I have framed
your watercolors,
the “mother and child”
you painted
each Christmas:
Each one, a snapshot,
a moment in time,
the mother captured,
framed,
hanging onto that which
she must let go,
the infant painted,
clothed in love.

When you painted
on canvas or paper
at arm’s length,
your elbows out
asymmetrically,
you mirrored the shape
of a mother’s arms
when she cradles
an infant in her arms.

Gold leaf, carved wood,
raised floral trim,
this quiet moment,
framed, captured,
window
to a school
in love.

What bird sings
to greet me
this morning?
My feet
on cold floor,
I look out
to see
song’s source:
a faucet leaks.

Dusk is the groom
in robes of scarlet.
We save our small change
to mirror his splendor
with our homemade lamps.
Some are sardine tins,
and some, emptied cans
of evaporated milk.
Yet, with a wick and kerosene,
a small flame of blue and gold
emerges from our homemade lamps.
Sunset smells of kerosene poured
and rings with the cries of the schoolboys
who sell it.

When the sun touches the horizon
it draws a great strength.
Ruby and turquoise spill onto gray
as when a woman stooped
noiselessly
to touch the hem
of Jesus’ garment.

To be or not to be
suffused with light,
drawn into the wick—
From this vantage point
the moth reveals
there is no turning back.
At the center
of the flame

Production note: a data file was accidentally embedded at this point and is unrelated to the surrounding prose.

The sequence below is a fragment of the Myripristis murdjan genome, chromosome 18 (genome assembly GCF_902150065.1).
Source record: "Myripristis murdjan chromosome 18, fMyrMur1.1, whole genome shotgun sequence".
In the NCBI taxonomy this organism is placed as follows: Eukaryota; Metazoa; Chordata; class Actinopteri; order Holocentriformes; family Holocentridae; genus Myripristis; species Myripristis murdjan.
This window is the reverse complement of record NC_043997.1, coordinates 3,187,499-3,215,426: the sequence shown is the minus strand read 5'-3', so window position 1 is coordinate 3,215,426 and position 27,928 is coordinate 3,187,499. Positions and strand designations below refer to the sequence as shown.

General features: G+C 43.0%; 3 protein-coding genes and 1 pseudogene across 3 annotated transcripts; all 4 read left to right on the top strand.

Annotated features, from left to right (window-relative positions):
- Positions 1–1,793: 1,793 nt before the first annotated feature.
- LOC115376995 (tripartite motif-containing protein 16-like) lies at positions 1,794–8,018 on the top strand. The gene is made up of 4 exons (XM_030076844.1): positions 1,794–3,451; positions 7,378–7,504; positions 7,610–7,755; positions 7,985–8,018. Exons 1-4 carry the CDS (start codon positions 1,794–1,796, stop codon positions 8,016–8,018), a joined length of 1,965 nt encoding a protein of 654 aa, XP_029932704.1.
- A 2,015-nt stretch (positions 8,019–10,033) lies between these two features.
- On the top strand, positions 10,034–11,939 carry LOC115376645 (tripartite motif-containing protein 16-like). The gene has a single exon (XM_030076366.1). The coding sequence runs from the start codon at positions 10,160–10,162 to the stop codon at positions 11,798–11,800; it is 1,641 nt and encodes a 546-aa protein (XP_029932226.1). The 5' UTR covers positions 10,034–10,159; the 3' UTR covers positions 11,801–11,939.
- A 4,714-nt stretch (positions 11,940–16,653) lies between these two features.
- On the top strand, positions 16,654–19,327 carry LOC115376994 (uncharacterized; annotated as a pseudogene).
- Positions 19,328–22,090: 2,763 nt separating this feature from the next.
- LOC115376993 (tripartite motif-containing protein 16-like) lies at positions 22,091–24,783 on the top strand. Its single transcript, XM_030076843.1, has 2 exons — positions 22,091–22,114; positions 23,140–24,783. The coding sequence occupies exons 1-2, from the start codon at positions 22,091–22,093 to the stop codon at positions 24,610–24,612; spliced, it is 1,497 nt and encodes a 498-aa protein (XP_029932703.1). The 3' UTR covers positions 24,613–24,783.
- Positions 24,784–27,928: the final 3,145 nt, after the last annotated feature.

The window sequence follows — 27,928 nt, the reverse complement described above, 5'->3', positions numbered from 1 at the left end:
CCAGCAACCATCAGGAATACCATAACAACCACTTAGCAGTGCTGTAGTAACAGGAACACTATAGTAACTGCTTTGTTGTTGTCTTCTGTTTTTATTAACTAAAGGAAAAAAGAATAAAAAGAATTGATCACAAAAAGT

no shadows hide.

Out of dust
of earth and stars
he shaped us,
and home to dust
of earth and stars
we return.

An ocean of clouds called
today, blanketing the canyon
with purple. Clouds,
like theatrical curtains,
parted over the mesas
to reveal an aperture:
white clouds
outlined in goldfoil.

Only a few drops
reached the overhang
where we sat.
Dipping brushes
in water, we stirred
puddles of paint,
mixing our pigments to paint
flesh-toned rocks
in the canyon.

Water never quite brushed
the rock, rain never arrived,
but our brushes touched water
scattering drops on sand.

My brush
hovered
over the canvas
suspended like a hawk
scouting
hungry to explore
a country of his own.

Turn your sorrow
into something beautiful.
Accept your loss
and multiply what’s left.
Take a lesson from the gardener:
Examine the broken branch
and graft onto it
a living branch.
Then wait for the strange,
new fruit.

A quiet, still life:
the sandstone squares itself
in the face of rain, storm and wind.
After a long darkness,
a small hollow gives way,
yields to rain showers and windstorms.
The arches and windows
of sandstone cliffs
are not easily won.